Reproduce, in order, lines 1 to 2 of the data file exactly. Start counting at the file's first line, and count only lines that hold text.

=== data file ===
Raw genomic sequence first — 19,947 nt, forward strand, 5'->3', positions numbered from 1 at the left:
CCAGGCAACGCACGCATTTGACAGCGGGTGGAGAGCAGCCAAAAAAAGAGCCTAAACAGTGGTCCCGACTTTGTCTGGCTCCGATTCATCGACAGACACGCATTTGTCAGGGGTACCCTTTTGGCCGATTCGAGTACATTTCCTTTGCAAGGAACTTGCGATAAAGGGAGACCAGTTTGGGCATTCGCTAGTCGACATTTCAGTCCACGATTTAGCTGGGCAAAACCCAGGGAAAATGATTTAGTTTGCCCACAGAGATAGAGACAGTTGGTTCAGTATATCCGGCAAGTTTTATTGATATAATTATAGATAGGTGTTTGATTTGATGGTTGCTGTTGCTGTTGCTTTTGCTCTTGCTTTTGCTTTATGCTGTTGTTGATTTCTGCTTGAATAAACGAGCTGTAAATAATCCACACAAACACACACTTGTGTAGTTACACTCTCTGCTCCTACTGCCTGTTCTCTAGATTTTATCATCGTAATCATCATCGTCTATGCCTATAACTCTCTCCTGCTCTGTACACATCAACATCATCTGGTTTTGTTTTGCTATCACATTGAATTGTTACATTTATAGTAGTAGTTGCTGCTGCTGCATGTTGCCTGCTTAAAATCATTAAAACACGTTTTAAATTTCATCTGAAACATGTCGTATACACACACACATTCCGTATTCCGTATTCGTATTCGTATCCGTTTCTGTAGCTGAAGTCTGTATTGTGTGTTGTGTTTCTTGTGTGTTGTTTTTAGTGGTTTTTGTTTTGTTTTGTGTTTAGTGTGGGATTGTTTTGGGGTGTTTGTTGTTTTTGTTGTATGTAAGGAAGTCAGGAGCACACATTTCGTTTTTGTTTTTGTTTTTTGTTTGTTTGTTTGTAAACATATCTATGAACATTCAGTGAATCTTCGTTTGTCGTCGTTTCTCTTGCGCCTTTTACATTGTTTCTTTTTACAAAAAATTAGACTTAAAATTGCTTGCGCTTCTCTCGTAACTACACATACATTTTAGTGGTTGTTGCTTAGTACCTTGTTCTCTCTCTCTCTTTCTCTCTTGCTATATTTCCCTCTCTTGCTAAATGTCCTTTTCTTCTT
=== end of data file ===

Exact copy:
Raw genomic sequence first — 19,947 nt, forward strand, 5'->3', positions numbered from 1 at the left:
CCAGGCAACGCACGCATTTGACAGCGGGTGGAGAGCAGCCAAAAAAAGAGCCTAAACAGTGGTCCCGACTTTGTCTGGCTCCGATTCATCGACAGACACGCATTTGTCAGGGGTACCCTTTTGGCCGATTCGAGTACATTTCCTTTGCAAGGAACTTGCGATAAAGGGAGACCAGTTTGGGCATTCGCTAGTCGACATTTCAGTCCACGATTTAGCTGGGCAAAACCCAGGGAAAATGATTTAGTTTGCCCACAGAGATAGAGACAGTTGGTTCAGTATATCCGGCAAGTTTTATTGATATAATTATAGATAGGTGTTTGATTTGATGGTTGCTGTTGCTGTTGCTTTTGCTCTTGCTTTTGCTTTATGCTGTTGTTGATTTCTGCTTGAATAAACGAGCTGTAAATAATCCACACAAACACACACTTGTGTAGTTACACTCTCTGCTCCTACTGCCTGTTCTCTAGATTTTATCATCGTAATCATCATCGTCTATGCCTATAACTCTCTCCTGCTCTGTACACATCAACATCATCTGGTTTTGTTTTGCTATCACATTGAATTGTTACATTTATAGTAGTAGTTGCTGCTGCTGCATGTTGCCTGCTTAAAATCATTAAAACACGTTTTAAATTTCATCTGAAACATGTCGTATACACACACACATTCCGTATTCCGTATTCGTATTCGTATCCGTTTCTGTAGCTGAAGTCTGTATTGTGTGTTGTGTTTCTTGTGTGTTGTTTTTAGTGGTTTTTGTTTTGTTTTGTGTTTAGTGTGGGATTGTTTTGGGGTGTTTGTTGTTTTTGTTGTATGTAAGGAAGTCAGGAGCACACATTTCGTTTTTGTTTTTGTTTTTTGTTTGTTTGTTTGTAAACATATCTATGAACATTCAGTGAATCTTCGTTTGTCGTCGTTTCTCTTGCGCCTTTTACATTGTTTCTTTTTACAAAAAATTAGACTTAAAATTGCTTGCGCTTCTCTCGTAACTACACATACATTTTAGTGGTTGTTGCTTAGTACCTTGTTCTCTCTCTCTCTTTCTCTCTTGCTATATTTCCCTCTCTTGCTAAATGTCCTTTTCTTCTT